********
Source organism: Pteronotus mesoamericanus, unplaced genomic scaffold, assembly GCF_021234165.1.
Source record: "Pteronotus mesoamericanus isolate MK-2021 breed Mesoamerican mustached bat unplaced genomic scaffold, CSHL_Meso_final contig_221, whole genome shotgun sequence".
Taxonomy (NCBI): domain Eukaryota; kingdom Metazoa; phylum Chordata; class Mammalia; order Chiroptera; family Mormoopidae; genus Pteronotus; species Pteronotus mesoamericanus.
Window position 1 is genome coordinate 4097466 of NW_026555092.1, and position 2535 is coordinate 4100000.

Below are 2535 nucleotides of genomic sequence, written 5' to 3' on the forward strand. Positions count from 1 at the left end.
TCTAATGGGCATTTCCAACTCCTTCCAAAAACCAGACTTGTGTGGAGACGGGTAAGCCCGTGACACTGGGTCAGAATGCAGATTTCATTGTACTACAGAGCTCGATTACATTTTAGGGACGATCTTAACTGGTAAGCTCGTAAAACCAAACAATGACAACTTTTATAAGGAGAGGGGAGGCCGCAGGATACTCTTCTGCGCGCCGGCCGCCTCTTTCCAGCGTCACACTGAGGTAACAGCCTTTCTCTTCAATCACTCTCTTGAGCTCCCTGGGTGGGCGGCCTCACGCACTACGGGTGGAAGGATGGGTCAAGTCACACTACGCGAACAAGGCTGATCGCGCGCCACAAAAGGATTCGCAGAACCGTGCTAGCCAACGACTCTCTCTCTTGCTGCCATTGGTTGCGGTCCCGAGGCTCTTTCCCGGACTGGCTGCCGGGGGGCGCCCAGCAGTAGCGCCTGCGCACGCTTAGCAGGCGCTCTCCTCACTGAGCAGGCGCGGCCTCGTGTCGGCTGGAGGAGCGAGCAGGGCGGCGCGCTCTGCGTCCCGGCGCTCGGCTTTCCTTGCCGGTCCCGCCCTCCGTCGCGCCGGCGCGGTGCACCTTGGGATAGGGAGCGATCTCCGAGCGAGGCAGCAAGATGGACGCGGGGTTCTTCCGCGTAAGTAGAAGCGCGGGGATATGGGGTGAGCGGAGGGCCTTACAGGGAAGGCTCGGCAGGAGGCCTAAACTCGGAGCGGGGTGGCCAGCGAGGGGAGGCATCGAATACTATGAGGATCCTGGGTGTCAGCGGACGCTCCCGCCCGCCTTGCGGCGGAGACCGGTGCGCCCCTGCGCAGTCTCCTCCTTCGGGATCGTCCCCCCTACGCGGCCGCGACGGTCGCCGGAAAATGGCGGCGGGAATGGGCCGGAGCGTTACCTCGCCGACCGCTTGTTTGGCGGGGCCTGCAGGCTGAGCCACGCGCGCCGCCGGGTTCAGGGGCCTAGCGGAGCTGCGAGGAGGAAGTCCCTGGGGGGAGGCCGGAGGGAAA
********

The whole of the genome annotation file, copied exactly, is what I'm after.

Source organism: Pteronotus mesoamericanus, unplaced genomic scaffold, assembly GCF_021234165.1.
Source record: "Pteronotus mesoamericanus isolate MK-2021 breed Mesoamerican mustached bat unplaced genomic scaffold, CSHL_Meso_final contig_221, whole genome shotgun sequence".
Taxonomy (NCBI): domain Eukaryota; kingdom Metazoa; phylum Chordata; class Mammalia; order Chiroptera; family Mormoopidae; genus Pteronotus; species Pteronotus mesoamericanus.
Window position 1 is genome coordinate 4097466 of NW_026555092.1, and position 2535 is coordinate 4100000.

Below are 2535 nucleotides of genomic sequence, written 5' to 3' on the forward strand. Positions count from 1 at the left end.
TCTAATGGGCATTTCCAACTCCTTCCAAAAACCAGACTTGTGTGGAGACGGGTAAGCCCGTGACACTGGGTCAGAATGCAGATTTCATTGTACTACAGAGCTCGATTACATTTTAGGGACGATCTTAACTGGTAAGCTCGTAAAACCAAACAATGACAACTTTTATAAGGAGAGGGGAGGCCGCAGGATACTCTTCTGCGCGCCGGCCGCCTCTTTCCAGCGTCACACTGAGGTAACAGCCTTTCTCTTCAATCACTCTCTTGAGCTCCCTGGGTGGGCGGCCTCACGCACTACGGGTGGAAGGATGGGTCAAGTCACACTACGCGAACAAGGCTGATCGCGCGCCACAAAAGGATTCGCAGAACCGTGCTAGCCAACGACTCTCTCTCTTGCTGCCATTGGTTGCGGTCCCGAGGCTCTTTCCCGGACTGGCTGCCGGGGGGCGCCCAGCAGTAGCGCCTGCGCACGCTTAGCAGGCGCTCTCCTCACTGAGCAGGCGCGGCCTCGTGTCGGCTGGAGGAGCGAGCAGGGCGGCGCGCTCTGCGTCCCGGCGCTCGGCTTTCCTTGCCGGTCCCGCCCTCCGTCGCGCCGGCGCGGTGCACCTTGGGATAGGGAGCGATCTCCGAGCGAGGCAGCAAGATGGACGCGGGGTTCTTCCGCGTAAGTAGAAGCGCGGGGATATGGGGTGAGCGGAGGGCCTTACAGGGAAGGCTCGGCAGGAGGCCTAAACTCGGAGCGGGGTGGCCAGCGAGGGGAGGCATCGAATACTATGAGGATCCTGGGTGTCAGCGGACGCTCCCGCCCGCCTTGCGGCGGAGACCGGTGCGCCCCTGCGCAGTCTCCTCCTTCGGGATCGTCCCCCCTACGCGGCCGCGACGGTCGCCGGAAAATGGCGGCGGGAATGGGCCGGAGCGTTACCTCGCCGACCGCTTGTTTGGCGGGGCCTGCAGGCTGAGCCACGCGCGCCGCCGGGTTCAGGGGCCTAGCGGAGCTGCGAGGAGGAAGTCCCTGGGGGGAGGCCGGAGGGAAA